President Obama will sign an executive order to establish a presidential commission to investigate the oil spill in the Gulf of Mexico, Obama administration officials tell ABC News.
Few details were available about the commission, but its announcement comes as the Obama administration faces increased criticism for its handling of the BP oil spill in the Gulf — both for failures by the Department of the Interior's Minerals Management Service (MMS) in adequately regulating offshore drilling, and for questions about whether the administration relied too much on BP for information and response after the April 20 explosion.
"The Commission will take into account the investigations underway concerning the causes of the spill and explore a range of issues including: industry practices; rig safety; Federal, state, and local regulatory regimes; Federal governmental oversight, including the structure and functions of MMS; and environmental review and other protections," said an Administration Official.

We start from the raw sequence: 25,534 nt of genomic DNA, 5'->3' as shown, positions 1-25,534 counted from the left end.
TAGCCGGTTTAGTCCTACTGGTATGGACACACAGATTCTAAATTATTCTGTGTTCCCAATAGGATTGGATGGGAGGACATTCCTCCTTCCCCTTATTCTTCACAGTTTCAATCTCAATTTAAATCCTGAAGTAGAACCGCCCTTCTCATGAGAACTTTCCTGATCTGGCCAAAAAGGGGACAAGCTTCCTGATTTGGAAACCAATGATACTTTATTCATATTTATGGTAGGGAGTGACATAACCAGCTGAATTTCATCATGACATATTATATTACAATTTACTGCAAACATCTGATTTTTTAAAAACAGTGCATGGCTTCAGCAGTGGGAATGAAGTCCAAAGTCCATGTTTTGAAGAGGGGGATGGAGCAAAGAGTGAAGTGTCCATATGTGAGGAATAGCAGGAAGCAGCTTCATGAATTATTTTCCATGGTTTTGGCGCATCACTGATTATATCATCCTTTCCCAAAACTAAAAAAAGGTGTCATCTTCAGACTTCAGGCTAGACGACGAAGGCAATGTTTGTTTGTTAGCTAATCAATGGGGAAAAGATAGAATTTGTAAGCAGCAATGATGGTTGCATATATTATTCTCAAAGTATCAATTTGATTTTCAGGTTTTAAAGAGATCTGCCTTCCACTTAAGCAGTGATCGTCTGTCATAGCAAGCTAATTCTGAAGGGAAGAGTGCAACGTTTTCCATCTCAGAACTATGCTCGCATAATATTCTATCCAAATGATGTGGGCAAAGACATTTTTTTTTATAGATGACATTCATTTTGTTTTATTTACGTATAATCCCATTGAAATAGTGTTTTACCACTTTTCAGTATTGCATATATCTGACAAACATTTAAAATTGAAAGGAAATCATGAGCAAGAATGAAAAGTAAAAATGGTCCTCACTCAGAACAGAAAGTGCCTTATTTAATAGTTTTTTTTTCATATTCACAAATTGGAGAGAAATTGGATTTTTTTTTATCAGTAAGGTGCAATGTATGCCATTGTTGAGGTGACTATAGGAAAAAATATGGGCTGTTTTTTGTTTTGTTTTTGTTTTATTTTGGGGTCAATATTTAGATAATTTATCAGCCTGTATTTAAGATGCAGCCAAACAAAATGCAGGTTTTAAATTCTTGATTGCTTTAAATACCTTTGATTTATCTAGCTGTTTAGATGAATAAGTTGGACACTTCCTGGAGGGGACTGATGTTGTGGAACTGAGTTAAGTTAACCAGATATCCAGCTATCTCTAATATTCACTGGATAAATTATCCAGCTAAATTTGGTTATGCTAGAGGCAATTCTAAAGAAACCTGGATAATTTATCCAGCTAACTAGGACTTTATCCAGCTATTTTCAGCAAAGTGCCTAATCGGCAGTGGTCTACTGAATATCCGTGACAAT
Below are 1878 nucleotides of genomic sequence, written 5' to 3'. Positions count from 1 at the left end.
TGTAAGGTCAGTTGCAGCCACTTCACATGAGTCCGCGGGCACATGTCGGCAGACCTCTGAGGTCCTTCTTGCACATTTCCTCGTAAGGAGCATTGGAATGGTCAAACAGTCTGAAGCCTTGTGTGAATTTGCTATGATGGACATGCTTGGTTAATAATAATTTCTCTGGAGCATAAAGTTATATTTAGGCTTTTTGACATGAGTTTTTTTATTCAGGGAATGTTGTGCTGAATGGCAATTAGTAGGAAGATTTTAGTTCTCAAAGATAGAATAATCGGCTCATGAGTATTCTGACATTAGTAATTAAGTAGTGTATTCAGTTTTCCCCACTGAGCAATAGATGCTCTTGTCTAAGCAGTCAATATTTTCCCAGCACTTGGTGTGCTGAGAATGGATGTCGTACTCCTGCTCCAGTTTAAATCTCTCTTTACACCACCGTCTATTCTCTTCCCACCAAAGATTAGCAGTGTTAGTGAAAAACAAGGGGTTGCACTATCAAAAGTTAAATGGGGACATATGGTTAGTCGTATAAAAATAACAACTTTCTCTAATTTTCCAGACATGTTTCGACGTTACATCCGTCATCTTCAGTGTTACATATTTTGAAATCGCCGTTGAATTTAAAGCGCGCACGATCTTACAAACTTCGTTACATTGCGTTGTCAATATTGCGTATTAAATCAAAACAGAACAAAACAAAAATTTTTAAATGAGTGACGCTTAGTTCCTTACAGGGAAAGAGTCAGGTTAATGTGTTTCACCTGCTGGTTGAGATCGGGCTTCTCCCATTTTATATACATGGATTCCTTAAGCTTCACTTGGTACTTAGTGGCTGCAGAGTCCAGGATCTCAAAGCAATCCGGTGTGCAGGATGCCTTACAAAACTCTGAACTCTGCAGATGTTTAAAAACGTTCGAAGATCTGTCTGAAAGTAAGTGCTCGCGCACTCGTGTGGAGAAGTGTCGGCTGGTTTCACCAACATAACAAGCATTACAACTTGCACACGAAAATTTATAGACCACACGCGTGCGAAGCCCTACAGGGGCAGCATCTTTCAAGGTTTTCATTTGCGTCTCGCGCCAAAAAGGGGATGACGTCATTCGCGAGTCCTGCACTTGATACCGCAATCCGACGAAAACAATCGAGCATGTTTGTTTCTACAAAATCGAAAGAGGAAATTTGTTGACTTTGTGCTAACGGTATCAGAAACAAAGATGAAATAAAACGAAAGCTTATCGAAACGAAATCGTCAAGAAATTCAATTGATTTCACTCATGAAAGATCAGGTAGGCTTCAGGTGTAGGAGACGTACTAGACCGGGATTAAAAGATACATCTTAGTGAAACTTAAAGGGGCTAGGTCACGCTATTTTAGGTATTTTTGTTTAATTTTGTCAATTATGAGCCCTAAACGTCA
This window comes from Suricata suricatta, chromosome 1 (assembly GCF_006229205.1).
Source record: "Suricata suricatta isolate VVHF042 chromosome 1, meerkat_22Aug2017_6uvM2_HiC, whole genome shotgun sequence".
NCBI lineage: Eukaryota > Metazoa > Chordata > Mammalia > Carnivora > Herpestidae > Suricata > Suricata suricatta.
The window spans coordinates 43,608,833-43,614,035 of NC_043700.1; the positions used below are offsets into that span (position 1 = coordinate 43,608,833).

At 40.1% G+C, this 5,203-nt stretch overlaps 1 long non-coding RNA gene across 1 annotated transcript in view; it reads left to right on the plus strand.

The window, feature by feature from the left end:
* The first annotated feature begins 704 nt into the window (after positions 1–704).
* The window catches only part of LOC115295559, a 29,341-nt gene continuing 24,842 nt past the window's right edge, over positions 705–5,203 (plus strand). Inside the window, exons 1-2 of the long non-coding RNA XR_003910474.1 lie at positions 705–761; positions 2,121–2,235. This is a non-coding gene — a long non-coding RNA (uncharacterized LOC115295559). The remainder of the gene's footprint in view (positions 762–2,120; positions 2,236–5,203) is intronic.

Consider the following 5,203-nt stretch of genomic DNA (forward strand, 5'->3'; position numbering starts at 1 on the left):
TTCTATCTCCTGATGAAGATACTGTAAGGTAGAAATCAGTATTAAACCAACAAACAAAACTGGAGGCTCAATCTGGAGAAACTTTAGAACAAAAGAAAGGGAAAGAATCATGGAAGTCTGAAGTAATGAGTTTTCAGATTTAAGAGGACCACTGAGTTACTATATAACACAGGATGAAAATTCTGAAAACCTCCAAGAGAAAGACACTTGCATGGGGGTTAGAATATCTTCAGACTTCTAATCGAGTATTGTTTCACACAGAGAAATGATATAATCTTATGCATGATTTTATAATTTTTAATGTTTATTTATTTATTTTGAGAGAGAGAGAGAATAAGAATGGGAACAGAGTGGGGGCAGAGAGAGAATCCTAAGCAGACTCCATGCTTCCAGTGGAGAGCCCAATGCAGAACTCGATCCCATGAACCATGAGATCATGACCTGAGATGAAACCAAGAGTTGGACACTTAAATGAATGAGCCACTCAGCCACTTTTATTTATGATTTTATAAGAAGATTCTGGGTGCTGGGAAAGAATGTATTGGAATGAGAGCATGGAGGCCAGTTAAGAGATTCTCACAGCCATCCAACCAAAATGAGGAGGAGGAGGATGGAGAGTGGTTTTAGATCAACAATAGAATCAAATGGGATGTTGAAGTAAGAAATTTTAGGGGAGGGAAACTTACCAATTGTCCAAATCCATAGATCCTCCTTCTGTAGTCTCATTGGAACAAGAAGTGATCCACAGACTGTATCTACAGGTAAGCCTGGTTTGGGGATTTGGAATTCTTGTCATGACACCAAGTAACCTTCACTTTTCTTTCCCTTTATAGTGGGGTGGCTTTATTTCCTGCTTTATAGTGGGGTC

Current government officials or elected officials will not be eligible to serve on the commission. Similar commissions were established in the past to investigate other disasters — such as the disaster at the Three Mile Island nuclear plant in 1979 and the explosion of the Challenger Space Shuttle in 1986.
The President's Commission on the Accident at Three Mile Island and the Presidential Commission on the Space Shuttle Challenger Accident each were formed by executive order after President Jimmy Carter and Ronald Reagan, respectively, faced criticism for what were seen as systematic failures by entrenched bureaucracies, the Nuclear Regulatory Commission and NASA, respectively.
The White House did not give a time frame for the formal signing of this executive order.
On Friday President Obama said that the “anger and frustration” by the people in the Gulf are sentiments he shares as president.
Whatever happened and caused the spill, the president said, “it is pretty clear that the system failed, and it failed badly. And for that, there's enough responsibility to go around. And all parties should be willing to accept it. That includes, by the way, the federal government.”
- Jake Tapper and Sunlen Miller